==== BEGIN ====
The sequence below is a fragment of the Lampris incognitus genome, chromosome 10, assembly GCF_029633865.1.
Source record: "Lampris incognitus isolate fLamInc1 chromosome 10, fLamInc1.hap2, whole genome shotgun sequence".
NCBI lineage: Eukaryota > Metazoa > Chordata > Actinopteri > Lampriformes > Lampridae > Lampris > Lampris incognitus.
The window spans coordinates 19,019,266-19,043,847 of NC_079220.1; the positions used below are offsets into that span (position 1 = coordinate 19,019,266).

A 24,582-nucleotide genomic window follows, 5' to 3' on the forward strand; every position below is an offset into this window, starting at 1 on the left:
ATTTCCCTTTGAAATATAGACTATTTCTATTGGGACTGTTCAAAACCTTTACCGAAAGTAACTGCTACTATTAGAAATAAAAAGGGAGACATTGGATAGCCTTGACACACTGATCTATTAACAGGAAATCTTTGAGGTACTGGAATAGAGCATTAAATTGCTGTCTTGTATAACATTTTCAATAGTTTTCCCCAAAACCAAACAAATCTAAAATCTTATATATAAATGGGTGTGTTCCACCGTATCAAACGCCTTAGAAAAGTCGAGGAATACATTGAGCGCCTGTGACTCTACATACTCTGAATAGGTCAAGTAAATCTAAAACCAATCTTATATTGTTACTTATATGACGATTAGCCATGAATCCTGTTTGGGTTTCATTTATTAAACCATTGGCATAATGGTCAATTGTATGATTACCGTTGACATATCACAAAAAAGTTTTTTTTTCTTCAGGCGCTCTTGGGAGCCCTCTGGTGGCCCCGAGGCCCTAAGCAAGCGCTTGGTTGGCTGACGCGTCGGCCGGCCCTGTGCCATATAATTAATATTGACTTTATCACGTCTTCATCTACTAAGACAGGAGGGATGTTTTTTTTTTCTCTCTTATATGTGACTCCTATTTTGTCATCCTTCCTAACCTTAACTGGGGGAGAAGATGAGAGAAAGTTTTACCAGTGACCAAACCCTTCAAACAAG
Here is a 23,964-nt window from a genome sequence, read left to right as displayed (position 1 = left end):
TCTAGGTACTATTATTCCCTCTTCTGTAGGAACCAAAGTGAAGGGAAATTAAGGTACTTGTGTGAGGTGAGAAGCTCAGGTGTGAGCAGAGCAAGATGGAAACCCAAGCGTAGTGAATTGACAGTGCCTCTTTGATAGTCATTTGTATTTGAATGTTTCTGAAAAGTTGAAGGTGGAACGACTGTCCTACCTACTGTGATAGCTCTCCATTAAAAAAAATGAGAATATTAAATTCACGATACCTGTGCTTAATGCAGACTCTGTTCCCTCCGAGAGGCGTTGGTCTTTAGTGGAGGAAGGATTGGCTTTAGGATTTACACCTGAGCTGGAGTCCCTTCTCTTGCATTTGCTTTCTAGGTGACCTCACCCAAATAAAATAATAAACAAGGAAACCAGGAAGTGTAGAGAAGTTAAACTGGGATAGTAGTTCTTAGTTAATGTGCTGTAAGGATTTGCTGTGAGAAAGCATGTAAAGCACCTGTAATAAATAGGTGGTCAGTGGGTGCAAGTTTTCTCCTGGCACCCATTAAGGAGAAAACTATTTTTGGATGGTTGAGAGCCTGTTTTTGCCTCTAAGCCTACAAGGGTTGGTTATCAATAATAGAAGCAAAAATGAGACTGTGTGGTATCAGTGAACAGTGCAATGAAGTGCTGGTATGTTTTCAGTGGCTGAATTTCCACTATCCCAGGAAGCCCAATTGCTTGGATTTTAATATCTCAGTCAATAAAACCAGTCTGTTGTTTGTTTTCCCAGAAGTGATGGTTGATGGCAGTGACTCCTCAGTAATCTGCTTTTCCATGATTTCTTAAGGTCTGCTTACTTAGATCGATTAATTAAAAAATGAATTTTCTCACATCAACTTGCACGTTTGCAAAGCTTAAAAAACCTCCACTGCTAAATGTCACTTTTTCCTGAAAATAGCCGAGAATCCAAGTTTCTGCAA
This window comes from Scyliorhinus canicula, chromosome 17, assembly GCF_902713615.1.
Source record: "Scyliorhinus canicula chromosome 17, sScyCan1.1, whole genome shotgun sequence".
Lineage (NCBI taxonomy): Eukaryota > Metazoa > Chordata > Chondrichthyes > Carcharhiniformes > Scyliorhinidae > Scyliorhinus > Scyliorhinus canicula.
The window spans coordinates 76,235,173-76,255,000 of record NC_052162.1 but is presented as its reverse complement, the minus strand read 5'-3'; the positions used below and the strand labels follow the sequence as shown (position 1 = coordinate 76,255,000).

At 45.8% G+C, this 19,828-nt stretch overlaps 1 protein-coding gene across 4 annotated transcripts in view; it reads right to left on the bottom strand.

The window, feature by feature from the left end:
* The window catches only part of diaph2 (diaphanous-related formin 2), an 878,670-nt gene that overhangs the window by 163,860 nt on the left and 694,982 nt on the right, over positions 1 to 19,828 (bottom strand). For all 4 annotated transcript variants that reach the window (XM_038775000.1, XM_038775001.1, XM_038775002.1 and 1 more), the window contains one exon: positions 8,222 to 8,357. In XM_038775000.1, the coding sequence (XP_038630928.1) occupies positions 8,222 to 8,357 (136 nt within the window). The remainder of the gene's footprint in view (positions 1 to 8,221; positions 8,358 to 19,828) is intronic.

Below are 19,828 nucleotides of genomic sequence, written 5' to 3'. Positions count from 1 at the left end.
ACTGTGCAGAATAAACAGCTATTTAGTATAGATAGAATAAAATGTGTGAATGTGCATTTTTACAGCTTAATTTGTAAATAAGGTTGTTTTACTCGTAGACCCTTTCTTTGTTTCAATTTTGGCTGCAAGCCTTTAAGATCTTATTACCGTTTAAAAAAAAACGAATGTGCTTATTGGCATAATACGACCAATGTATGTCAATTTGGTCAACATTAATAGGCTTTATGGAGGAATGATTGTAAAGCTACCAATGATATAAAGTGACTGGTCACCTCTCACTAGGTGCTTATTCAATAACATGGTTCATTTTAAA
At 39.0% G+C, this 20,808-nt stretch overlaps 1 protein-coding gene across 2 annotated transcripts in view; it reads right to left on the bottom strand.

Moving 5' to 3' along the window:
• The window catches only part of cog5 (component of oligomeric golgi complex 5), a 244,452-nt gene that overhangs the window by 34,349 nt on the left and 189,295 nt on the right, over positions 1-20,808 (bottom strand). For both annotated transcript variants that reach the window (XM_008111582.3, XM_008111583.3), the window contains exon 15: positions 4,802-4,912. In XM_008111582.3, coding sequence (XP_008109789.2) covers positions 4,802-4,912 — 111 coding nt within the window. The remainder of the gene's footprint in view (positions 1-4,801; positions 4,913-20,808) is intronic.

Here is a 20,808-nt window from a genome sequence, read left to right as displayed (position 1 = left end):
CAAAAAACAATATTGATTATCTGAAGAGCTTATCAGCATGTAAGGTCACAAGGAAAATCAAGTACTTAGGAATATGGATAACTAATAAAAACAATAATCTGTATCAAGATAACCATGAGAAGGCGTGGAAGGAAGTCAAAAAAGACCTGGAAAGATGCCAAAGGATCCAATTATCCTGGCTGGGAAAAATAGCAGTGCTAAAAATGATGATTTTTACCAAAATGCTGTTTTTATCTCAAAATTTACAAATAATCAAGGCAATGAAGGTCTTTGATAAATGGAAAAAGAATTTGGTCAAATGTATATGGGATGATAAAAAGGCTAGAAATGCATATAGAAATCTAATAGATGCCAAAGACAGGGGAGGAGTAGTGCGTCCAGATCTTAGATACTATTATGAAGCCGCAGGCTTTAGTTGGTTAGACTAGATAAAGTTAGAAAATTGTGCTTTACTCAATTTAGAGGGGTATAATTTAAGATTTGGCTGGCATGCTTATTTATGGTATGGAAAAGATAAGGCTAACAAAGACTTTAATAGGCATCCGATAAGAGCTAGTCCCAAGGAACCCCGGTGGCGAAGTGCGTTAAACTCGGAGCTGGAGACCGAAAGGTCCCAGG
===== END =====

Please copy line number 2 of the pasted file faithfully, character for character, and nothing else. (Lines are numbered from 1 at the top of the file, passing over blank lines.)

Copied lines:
Source record: "Lampris incognitus isolate fLamInc1 chromosome 10, fLamInc1.hap2, whole genome shotgun sequence".